Centenary of Rare World War One Correspondence Marked in East London. In early 1916 an Indian village girl sent a postcard to her father who was fighting alongside British and other Empire troops in the Middle East…reports Asian Lite News
‘Mother bows to you with her hands clasped. Dear Father, please take leave and come to meet us. Please do come! We repeat again and again. Reply to our letter soon.’
Kishan Devi’s 1916 postcard to her father is the centerpiece of event focusing on families from Undivided India split apart by The Great War.
The unique event at the Pictorem Gallery in Walthamstow on January 25th 2016, will mark one hundred years since the postcard was sent by the young girl on behalf of her family from Punjab in northern India, to her father, Sepoy Sewa Singh who was serving with the 23rd Sikh Pioneers as part of the Indian Expeditionary Force.
This postcard is possibly the only surviving example of this kind of correspondence sent from rural India by the family of an ordinary Indian soldier during World War One.
The card is postmarked February 7th 1916, and is written in reply to a letter home from Sepoy Singh, who was serving with Empire troops in the Sinai and Palestine campaign against the Ottoman Turks. Kishan Devi, who was from a Panjabi background, had recently learned to read and write.
‘Mother says you can write your innermost thoughts to us. I will read the letter. We do not rely on anyone to read the letters. I will read the letter.’
The postcard’s owner is <r Avtar Singh Bahra. He will speak at the event and the contents will be read in English translation and in Panjabi by the actor Pia Khan.
Dominic Rai, the event organiser, will also speak about the four-year project, Salt of the Sardar, which tells the story ofover a million soldiers from Undivided India who fought for Britain in the Great War.
Last year Salt of the Sarkar published a World War One centenary edition of Across the Black Waters, a classic novel by the great Indian writer Mulk Raj Anand (1905-2004) the father figure of modern Indian literature in English.
The novel follows the progress of the sepoys from their arrival by ship at Marseilles in September 1914 to the bloodstained wastes of the Western Front during the first winter of the War.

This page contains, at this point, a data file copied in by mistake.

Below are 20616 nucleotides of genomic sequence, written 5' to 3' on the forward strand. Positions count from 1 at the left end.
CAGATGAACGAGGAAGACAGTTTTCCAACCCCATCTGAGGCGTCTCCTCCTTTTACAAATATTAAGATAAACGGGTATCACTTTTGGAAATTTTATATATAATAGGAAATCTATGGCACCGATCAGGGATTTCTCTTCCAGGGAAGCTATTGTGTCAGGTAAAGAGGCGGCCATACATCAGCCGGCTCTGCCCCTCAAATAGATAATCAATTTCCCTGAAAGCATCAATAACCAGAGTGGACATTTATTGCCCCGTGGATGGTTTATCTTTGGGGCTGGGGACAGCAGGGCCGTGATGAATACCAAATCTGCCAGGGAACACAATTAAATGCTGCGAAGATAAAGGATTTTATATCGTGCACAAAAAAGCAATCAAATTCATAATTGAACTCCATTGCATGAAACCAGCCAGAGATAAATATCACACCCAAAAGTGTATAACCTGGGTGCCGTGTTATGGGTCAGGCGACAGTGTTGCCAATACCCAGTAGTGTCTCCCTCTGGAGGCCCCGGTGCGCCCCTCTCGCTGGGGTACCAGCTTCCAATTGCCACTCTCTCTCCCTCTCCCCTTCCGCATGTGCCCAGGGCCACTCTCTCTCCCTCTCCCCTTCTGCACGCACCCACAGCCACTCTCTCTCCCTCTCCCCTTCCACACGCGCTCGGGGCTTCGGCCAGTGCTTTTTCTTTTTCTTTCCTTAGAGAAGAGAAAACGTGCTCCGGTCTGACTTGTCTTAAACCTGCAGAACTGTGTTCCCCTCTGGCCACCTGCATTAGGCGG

Postcard loaned for the duration of the Empire, Faith & War exhibition at Brunel Gallery London 2014.
Postmarked 7th February 191, the card carries a poignant note from Kushan Devi (including a heartfelt message from her mother) to her soldiering father, Sepoy Singh of the 23rd Sikh Pioneers, at the front line during the Sinai and Palestine Campaign as part of the Indian Expeditionary Force (as indicated by the large green ‘E’).
The postcard written in Panjabi reads in full:
‘One Creator-Preserver-Destroyer, known through the True Guru’s grace. This is Kishan Devi writing to you. Here all is well. Dear Father best wishes to you. With God’s grace your letter has arrived. We came to know your situation. With the sight of your letter, I felt at peace.
Dear Father, Mother says that you can write your innermost thoughts to us. I will read the letter. We do not rely on anyone else to read the letters. Father, all the letters from you will be read by me.
I do not fight with anyone. My heart is yours. You are my everything, and I worry about you. Without you I am like a living dead. I am unable to live like this, even though you give me a lot of assurance.
Mother bows to you and with hands clasped.
Dear Father, please take leave and come to meet us. Please do come! We repeat again and again. Reply to our letter soon.’
(English translation from the original Panjabi by Baljinder Singh and Sukhdeep Jodha)
You can buy the World War One Centenary Edition of Across the Black Waters from Shalimar Books: